My Top 5 Favourite TED Talks

I know this is a second top 5, but I really enjoyed doing the movie one yesterday, so I thought I would share my favourite TED Talks that I have watched several times.

I won’t go into detail about why I love each one, but I would encourage you to find some time to watch them, because they have inspired me so much. There are so many amazing bits of gold in them, and every time I watch them, I hear new things, I resonate with different things, and become even more inspired.

The following four ladies are most definitely ladies I would consider to be great role models. Their passion, their drive, and their ability to be vulnerable, honest and authentic on stage is incredible.

What do you think of the talks? What is your favourite TED? Would love to know if you have any recommendations!

#1. Diana Nyad – Find a Way

#2. Elizabeth Gilbert – Your Elusive Creative Genius

#3. Brene Brown – The Power of Vulnerability

#4. Brene Brown – Listening to Shame

#5. Amanda Palmer – The Art of Asking

How I Deal with Criticism

“In many ways the work of a critic is easy. We risk very little, yet enjoy a position over those who offer up their work and their selves to our judgement. We thrive on negative criticism, which is fun to write and to read. But the bitter truth we critics must face, is that in the grand scheme of things, the average piece of junk is probably more meaningful than our criticism designating it so. But there are times when a critic truly risks something, and that is in the discovery and defense of the new. The world is often unkind to new talent, new creations. The new needs friends.”

–  Anton Ego, Ratatouille 

This quote from Ratatouille really hit home today, as yesterday I found myself to be the subject of a blog post, where I was personally ridiculed for my ‘extreme’ positivity. The author of the blog said that I had nothing at my core, and that my Spirituality was based on pretty pictures with absurd quotes on them, and that I foolishly believed that the Universe would provide me with everything I needed. He had unfriended me on Facebook because my posts of positive affirmations were offending him. Had this been someone I barely knew, it would have hurt less, I presume. But this was someone I knew and had trusted, and had wished nothing but good for. I asked to be unsubscribed from his blog, lest I be subjected to more of his negative rants, and he took offence to that, after all, why shouldn’t he express his opinion?

By all means, express your opinion. But know that it says more about you, than the person you talk about. And should the subject of your rantings express their desire not to read rubbish written about them, then you should respect that.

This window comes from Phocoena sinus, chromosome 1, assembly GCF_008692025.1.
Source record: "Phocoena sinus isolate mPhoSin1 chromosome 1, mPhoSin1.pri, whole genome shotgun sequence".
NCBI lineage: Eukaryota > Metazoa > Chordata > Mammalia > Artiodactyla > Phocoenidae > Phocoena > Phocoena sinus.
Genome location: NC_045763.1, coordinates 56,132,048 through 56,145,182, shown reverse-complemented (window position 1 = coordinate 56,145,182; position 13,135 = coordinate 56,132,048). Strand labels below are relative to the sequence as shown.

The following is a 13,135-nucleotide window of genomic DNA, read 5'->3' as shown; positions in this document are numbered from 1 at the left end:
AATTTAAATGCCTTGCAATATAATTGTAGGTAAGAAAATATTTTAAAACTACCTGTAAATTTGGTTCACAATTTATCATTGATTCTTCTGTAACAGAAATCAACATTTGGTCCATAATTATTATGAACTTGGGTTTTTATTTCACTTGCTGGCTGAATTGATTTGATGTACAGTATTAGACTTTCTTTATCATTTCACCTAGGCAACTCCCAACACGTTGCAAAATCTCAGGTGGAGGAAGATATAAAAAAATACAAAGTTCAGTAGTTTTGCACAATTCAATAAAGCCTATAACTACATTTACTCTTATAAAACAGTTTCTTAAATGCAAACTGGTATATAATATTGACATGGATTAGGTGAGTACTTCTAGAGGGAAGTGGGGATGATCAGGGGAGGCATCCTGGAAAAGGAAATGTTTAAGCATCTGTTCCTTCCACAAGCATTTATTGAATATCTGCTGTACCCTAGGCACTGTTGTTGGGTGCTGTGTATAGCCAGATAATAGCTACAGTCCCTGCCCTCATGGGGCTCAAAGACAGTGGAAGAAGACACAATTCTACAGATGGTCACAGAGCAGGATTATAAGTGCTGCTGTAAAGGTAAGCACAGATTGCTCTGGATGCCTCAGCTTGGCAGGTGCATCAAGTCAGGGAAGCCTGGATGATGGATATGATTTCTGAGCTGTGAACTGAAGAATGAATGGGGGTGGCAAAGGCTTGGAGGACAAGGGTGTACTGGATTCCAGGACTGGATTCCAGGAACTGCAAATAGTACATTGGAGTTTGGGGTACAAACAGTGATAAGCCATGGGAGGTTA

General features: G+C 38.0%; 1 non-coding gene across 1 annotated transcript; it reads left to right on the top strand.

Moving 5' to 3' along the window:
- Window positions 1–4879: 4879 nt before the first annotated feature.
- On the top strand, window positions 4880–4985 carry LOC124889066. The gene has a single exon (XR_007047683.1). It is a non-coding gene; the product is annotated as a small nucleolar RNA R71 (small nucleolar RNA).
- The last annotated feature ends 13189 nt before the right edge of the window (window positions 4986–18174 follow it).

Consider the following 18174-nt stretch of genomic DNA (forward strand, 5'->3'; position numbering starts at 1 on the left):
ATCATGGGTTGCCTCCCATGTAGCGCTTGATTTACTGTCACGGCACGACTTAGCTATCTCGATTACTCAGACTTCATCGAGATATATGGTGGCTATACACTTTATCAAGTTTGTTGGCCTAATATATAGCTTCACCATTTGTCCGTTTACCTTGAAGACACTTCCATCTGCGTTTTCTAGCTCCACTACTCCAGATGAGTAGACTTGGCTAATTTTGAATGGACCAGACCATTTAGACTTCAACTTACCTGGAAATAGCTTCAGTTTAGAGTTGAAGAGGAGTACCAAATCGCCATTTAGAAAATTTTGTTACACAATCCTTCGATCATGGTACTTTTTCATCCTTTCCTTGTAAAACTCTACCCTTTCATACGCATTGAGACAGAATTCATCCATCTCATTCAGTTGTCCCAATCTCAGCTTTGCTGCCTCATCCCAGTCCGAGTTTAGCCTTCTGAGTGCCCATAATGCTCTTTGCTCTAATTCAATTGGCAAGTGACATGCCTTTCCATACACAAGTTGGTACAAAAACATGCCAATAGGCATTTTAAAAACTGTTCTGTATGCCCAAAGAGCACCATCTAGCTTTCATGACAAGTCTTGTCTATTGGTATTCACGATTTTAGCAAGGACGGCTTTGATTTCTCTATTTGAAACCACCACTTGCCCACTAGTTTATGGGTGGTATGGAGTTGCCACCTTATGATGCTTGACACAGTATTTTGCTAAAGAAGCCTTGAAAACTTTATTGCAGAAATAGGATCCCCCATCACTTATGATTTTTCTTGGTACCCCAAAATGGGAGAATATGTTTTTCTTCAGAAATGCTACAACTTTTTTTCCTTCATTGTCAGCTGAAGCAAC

So what should we do, those of us who put our work, and ourselves out there in the world, when someone takes it upon themselves to tear us apart? A few months ago, I came across the story of an author who had listed her book, pre-publication, on Goodreads. For no known reason, several members took it upon themselves to write terrible reviews of her books, and very nasty things about her, which I will not repeat here. In response to this, she decided not to publish the book, and withdrew from the Goodreads community altogether. Because of that senseless trolling, the world will never see her words, read her masterpieces. Was her choice the right one? Only she will know that. I hope that one day she may be brave enough to bare her soul again.

Some might say that artists and writers need to toughen up, that criticism is necessary, and that we should just learn to deal with it. But why should we? Isn’t it our sensitivity that makes our words and images great? We dare to be vulnerable so that the critic doesn’t have to. And is criticism actually necessary? We do it because it is the norm, but I don’t believe it is for the good of anyone. I love the quote that Brene Brown uses often, that inspired her book – Daring Greatly. It was in a speech that Theodore Roosevelt gave:

“It is not the critic who counts; not the man who points out how the strong man stumbles, or where the doer of deeds could have done them better. The credit belongs to the man who is actually in the arena, whose face is marred by dust and sweat and blood; who strives valiantly; who errs, who comes short again and again, because there is no effort without error and shortcoming; but who does actually strive to do the deeds; who knows great enthusiasms, the great devotions; who spends himself in a worthy cause; who at the best knows in the end the triumph of high achievement, and who at the worst, if he fails, at least fails while daring greatly, so that his place shall never be with those cold and timid souls who neither know victory nor defeat. “